How do insurance companies set rates? Why do my premiums sometimes change? Why do different companies’ quotes differ so much? Why can’t the whole thing be more straightforward?
Premiums are calculated based on risk
As discussed in Back to Basics: What is insurance?, those that represent a higher risk will pay a higher premium and those that represent a lower risk will pay a lower premium. It is your insurer’s job to make sure your premiums reflect the risk.
For example, someone with a history of heart disease will pay more for their life insurance than someone in perfect health. And someone that lives in an area prone to sewer backup will pay more for their home insurance than a person living in an area thatis not prone to sewer backup.
Within reasonable limits, some of which are prescribed by law, your premium is calculated to reflect the probability that you will make a claim; that is, that you will draw funds from the insurance pool.
Insurers take many factors into consideration to determine the likelihood that you will make a claim. A common misconception is that a policyholder who has never made a claim should pay less, little, or nothing for insurance. While it is true that past claims history is important, a more reliable indicator of how likely a person or business is to make a claim is the statistical group to which he/she/it belongs.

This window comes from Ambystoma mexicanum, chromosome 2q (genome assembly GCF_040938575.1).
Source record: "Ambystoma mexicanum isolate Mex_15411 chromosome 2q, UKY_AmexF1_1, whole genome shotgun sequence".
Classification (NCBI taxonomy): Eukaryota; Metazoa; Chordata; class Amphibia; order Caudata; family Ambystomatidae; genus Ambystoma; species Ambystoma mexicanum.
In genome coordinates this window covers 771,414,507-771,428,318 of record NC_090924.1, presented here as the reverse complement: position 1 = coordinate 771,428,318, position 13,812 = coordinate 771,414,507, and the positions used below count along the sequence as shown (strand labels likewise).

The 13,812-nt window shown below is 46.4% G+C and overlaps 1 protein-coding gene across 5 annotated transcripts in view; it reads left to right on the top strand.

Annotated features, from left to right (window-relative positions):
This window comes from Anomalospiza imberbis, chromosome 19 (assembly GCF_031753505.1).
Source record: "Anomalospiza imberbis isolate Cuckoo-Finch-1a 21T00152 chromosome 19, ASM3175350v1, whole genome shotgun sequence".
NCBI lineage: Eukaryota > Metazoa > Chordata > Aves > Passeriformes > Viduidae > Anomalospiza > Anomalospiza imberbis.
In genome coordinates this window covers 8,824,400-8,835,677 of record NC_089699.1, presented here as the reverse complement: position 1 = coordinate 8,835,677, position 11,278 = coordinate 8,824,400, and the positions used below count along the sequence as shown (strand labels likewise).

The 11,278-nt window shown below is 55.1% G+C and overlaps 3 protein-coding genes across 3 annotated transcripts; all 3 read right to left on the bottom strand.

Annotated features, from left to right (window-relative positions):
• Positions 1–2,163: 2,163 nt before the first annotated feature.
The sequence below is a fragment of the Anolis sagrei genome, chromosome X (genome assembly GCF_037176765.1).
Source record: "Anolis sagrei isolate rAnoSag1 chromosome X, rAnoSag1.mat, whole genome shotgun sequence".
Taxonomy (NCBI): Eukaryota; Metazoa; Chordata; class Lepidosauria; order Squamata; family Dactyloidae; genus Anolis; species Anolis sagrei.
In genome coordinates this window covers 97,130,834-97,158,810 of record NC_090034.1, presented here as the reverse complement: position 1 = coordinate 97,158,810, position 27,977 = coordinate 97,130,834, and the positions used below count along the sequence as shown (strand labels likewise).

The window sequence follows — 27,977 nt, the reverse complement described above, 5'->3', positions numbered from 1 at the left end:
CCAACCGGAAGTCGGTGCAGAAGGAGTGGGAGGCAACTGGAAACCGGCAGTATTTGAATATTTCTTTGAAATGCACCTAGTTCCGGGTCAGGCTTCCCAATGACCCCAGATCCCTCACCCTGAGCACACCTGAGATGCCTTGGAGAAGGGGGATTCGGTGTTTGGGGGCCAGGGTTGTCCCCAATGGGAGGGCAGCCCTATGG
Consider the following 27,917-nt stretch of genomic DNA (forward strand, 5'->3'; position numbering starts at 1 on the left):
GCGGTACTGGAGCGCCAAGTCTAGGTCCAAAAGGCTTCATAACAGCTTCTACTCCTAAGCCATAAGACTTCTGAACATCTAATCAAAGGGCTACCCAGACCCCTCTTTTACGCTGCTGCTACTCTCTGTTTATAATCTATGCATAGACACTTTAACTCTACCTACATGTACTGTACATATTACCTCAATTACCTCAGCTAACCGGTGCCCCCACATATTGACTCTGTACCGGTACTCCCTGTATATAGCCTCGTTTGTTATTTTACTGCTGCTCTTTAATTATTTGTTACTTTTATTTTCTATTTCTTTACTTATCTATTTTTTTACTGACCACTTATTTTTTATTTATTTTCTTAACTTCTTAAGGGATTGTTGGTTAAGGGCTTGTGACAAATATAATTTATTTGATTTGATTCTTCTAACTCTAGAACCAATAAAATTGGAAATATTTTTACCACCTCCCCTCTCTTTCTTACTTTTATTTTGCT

– Insurance Bureau of Canada
Premiums depend on a number of risk factors
Factors that influence insurance rates
- Building material and construction
- Replacement cost
- Whether the area is prone to water losses or wind damage
- Neighborhood crime rate
- Special collections or valuable items in the home
- Proximity to a fire station
- Applicable discounts and the level of the deductible
- Statistics for the area you live in
- Whether you commute to work
- Personal or commercial use
- The year, make, and model of your vehicle
- How many tickets you’ve had
- past at-fault insurance claims
- How many years you’ve been driving
- Various discounts
- How much coverage you wish to purchase and deductibles you choose
Higher costs lead to higher premiums
Our economy influences insurance premiums in addition to individual rating factors. Increased court awards, towing fees, repair costs, insurance fraud, the frequency and severity of storms, etcetera influence insurance ratings and thus the calculation of premiums.
There are so many factors at play when determining insurance rates. By understanding the basics of how premiums are calculated you’ll be able to choose the coverage you need at a price you can afford.